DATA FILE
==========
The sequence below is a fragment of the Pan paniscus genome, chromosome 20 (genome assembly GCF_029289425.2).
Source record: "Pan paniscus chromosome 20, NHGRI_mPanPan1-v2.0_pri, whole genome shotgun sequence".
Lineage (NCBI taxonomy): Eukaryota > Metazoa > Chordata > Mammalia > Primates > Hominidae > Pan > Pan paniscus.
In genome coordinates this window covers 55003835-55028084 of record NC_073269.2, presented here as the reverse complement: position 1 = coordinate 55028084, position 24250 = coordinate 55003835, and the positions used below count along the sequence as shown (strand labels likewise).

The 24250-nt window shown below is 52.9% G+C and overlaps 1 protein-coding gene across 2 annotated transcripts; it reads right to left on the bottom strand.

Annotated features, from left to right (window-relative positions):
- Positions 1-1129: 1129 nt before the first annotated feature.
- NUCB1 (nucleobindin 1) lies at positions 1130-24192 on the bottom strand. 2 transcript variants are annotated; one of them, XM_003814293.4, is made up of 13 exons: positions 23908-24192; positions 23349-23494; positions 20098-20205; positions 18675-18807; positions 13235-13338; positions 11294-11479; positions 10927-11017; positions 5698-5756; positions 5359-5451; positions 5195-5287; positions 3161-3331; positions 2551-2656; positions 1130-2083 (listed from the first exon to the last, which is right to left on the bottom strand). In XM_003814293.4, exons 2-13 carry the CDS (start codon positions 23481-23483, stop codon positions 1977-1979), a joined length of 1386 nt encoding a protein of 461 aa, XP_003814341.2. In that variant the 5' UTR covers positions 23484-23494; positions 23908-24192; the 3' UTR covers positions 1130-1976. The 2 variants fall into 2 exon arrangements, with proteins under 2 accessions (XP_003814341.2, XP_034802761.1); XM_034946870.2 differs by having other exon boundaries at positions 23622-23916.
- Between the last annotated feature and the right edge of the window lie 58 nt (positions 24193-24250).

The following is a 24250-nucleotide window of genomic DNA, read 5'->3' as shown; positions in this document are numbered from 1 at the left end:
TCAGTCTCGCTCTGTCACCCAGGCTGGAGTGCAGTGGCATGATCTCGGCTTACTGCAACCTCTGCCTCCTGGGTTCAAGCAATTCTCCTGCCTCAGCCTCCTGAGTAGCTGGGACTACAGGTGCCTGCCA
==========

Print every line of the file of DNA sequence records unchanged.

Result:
The sequence below is a fragment of the Pan paniscus genome, chromosome 20 (genome assembly GCF_029289425.2).
Source record: "Pan paniscus chromosome 20, NHGRI_mPanPan1-v2.0_pri, whole genome shotgun sequence".
Lineage (NCBI taxonomy): Eukaryota > Metazoa > Chordata > Mammalia > Primates > Hominidae > Pan > Pan paniscus.
In genome coordinates this window covers 55003835-55028084 of record NC_073269.2, presented here as the reverse complement: position 1 = coordinate 55028084, position 24250 = coordinate 55003835, and the positions used below count along the sequence as shown (strand labels likewise).

The 24250-nt window shown below is 52.9% G+C and overlaps 1 protein-coding gene across 2 annotated transcripts; it reads right to left on the bottom strand.

Annotated features, from left to right (window-relative positions):
- Positions 1-1129: 1129 nt before the first annotated feature.
- NUCB1 (nucleobindin 1) lies at positions 1130-24192 on the bottom strand. 2 transcript variants are annotated; one of them, XM_003814293.4, is made up of 13 exons: positions 23908-24192; positions 23349-23494; positions 20098-20205; positions 18675-18807; positions 13235-13338; positions 11294-11479; positions 10927-11017; positions 5698-5756; positions 5359-5451; positions 5195-5287; positions 3161-3331; positions 2551-2656; positions 1130-2083 (listed from the first exon to the last, which is right to left on the bottom strand). In XM_003814293.4, exons 2-13 carry the CDS (start codon positions 23481-23483, stop codon positions 1977-1979), a joined length of 1386 nt encoding a protein of 461 aa, XP_003814341.2. In that variant the 5' UTR covers positions 23484-23494; positions 23908-24192; the 3' UTR covers positions 1130-1976. The 2 variants fall into 2 exon arrangements, with proteins under 2 accessions (XP_003814341.2, XP_034802761.1); XM_034946870.2 differs by having other exon boundaries at positions 23622-23916.
- Between the last annotated feature and the right edge of the window lie 58 nt (positions 24193-24250).

The following is a 24250-nucleotide window of genomic DNA, read 5'->3' as shown; positions in this document are numbered from 1 at the left end:
TCAGTCTCGCTCTGTCACCCAGGCTGGAGTGCAGTGGCATGATCTCGGCTTACTGCAACCTCTGCCTCCTGGGTTCAAGCAATTCTCCTGCCTCAGCCTCCTGAGTAGCTGGGACTACAGGTGCCTGCCA